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What Are the Best First Steps For Becoming a Game Designer? 324

Posted by Soulskill
from the find-door-insert-foot dept.
todd10k writes "I've recently decided to go back to college. I have a lot of experience with games, having played them for most of my adult life, and have always toyed with the idea of making them one day. I've finally decided to give it my best. What I'd like to know is: what are the best languages to study? What are the minimum diploma or degree requirements that most games companies will accept? Finally, is C++ the way to go? ASP? LUA?"
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What Are the Best First Steps For Becoming a Game Designer?

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  • by eldavojohn (898314) * <eldavojohn AT gmail DOT com> on Thursday July 02, 2009 @11:34AM (#28559229) Journal
    Disclaimer: I am a developer though I don't work nor have I ever worked for a game company. In my free time, I enjoy reading The Game Programming Wiki [gpwiki.org].

    What I'd like to know is: what are the best languages to study?

    Hmmmm, I'm not sure this is going to be a fruitful discussion. It's not too clear to me what kind of game development interests you most. The truth is that games have been written in many languages [gpwiki.org] and developers often scoff at any guideline to restrict them from writing a game in -- say Java -- when there are more efficient languages. Assuming you want to get into console games and/or PC games, I would suggest starting out with simple authoring tools [gpwiki.org] and just tinker with them. Download GameKit [brown.edu] and get it building on your development machine. Then set weekly goals for yourself to modify the Space Invaders game by changing graphics, sound, maybe even mechanics. Once you've done that and are bored, move on to another kit/sdk.

    You see, I doubt the importance is that you know how C++ or Lua works ... they are both great languages for different tasks. It's more important that if you want to be a graphics engine guy you understand how major APIs are laid out to implement tiles and shaders and renderers ... Go here to start thinking aobut what aspect of the game interests you most [gpwiki.org].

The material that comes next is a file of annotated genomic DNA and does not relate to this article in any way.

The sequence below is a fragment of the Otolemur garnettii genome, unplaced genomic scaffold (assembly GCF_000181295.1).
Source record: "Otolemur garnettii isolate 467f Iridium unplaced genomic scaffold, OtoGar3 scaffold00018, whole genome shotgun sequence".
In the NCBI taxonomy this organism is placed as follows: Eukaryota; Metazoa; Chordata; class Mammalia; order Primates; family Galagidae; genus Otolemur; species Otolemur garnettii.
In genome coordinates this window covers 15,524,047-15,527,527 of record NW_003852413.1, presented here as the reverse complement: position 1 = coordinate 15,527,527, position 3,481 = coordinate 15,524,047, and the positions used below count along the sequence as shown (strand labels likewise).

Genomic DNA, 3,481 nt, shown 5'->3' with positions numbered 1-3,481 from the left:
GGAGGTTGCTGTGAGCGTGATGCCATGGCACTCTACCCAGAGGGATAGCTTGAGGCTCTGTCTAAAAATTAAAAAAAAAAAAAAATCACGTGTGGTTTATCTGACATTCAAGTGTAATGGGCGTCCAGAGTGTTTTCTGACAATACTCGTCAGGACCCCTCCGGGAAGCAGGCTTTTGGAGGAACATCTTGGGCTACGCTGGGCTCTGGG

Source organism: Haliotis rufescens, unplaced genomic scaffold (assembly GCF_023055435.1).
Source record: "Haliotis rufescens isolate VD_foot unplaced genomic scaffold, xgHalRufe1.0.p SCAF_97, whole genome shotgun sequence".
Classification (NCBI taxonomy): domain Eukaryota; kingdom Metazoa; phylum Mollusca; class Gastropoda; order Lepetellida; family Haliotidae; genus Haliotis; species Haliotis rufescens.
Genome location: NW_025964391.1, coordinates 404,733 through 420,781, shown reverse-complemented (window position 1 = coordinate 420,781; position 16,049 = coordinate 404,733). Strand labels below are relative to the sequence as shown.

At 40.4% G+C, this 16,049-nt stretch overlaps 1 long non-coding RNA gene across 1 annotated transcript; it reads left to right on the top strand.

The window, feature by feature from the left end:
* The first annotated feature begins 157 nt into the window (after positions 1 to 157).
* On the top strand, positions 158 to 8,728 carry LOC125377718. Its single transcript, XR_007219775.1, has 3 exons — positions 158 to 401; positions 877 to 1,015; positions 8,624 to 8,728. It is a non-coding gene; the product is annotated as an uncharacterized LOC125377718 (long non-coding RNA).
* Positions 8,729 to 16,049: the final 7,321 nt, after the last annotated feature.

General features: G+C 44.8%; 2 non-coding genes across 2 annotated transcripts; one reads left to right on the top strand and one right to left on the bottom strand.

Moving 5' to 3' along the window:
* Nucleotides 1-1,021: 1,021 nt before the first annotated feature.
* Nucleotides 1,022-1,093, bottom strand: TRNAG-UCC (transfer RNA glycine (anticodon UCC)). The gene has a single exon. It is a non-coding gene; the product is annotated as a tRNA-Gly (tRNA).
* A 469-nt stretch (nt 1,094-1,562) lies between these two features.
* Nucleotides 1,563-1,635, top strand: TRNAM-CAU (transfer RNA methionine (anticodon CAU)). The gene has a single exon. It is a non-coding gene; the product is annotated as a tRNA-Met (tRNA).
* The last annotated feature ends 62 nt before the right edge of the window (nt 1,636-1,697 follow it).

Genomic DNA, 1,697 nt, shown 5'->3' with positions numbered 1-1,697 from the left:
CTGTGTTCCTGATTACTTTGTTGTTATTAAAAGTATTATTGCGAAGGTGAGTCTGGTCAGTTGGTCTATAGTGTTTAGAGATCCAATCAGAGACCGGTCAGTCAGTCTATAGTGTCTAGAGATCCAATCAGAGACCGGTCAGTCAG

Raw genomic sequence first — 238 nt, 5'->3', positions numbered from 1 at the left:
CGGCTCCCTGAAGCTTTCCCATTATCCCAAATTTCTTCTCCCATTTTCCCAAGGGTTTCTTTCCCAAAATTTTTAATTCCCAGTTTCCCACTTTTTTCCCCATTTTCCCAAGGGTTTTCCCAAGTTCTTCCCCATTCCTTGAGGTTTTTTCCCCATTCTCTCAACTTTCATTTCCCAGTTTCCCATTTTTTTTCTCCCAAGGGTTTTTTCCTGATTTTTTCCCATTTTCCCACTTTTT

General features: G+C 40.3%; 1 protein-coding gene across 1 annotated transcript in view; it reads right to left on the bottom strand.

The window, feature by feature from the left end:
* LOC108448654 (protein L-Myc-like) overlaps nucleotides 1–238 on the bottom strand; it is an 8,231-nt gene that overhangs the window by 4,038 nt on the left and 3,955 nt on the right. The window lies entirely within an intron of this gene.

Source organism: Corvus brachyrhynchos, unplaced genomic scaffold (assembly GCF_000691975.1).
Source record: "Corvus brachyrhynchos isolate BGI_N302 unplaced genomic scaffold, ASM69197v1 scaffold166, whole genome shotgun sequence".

What are the minimum diploma or degree requirements that most games companies will accept?

    This is a topic I could drone on for hours about. Enjoy life, man. They'll take you with a 2 year tech degree or less if you're built for coding. But don't do that. Enjoy the college expereince, go to a four year liberal arts college. Explore math, physics, chemistry, biology, literature, music, etc. I took enough music theory to major in music but I didn't. And I wouldn't have it any other way.

    Finally, is C++ the way to go? ASP? LUA?

    You should really concentrate on one of three types of games: web, console, PC. While the last two are related, the idea of catering to hardware probably has an effect on games. Is a PC developer going to care about Sony's Emotion engine while a console guy might live and breathe it. Honestly, fool around with Allegro, SDL and OpenGL if you're looking to do serious game coding.

    You've got a long difficult road ahead if you're going down this path. You're going to have your heart broken by Blizzard and end up over worked and underpaid at EA. Game programming seems to find you, you can only prepare yourself for it. Read John Carmack's story in Masters of Doom or just wait for the upcoming movie about it.

    I've also heard -- and I can't verify this -- that it helps to have a notebook full of sketches, stories, game mechanics, ideas you've had in relation to games. You keep this and bring it to an interview. You pass the technical aspects and then you let them know that you really want this and that you are also creative and not just technical.

    Don't forget to have fun and good luck!

  • by smackenzie (912024) on Thursday July 02, 2009 @11:38AM (#28559301)
    You'll get a lot of decent answers, and I won't try to duplicate any of them here. My addition: amidst many mediocre books about Game Design, there are a couple that really stand out. The first one to come to mind is "The Art of Game Design":

    http://www.amazon.com/Art-Game-Design-book-lenses/dp/0123694965 [amazon.com]

    While you are perfecting everyone else's good suggestions, give this one a read...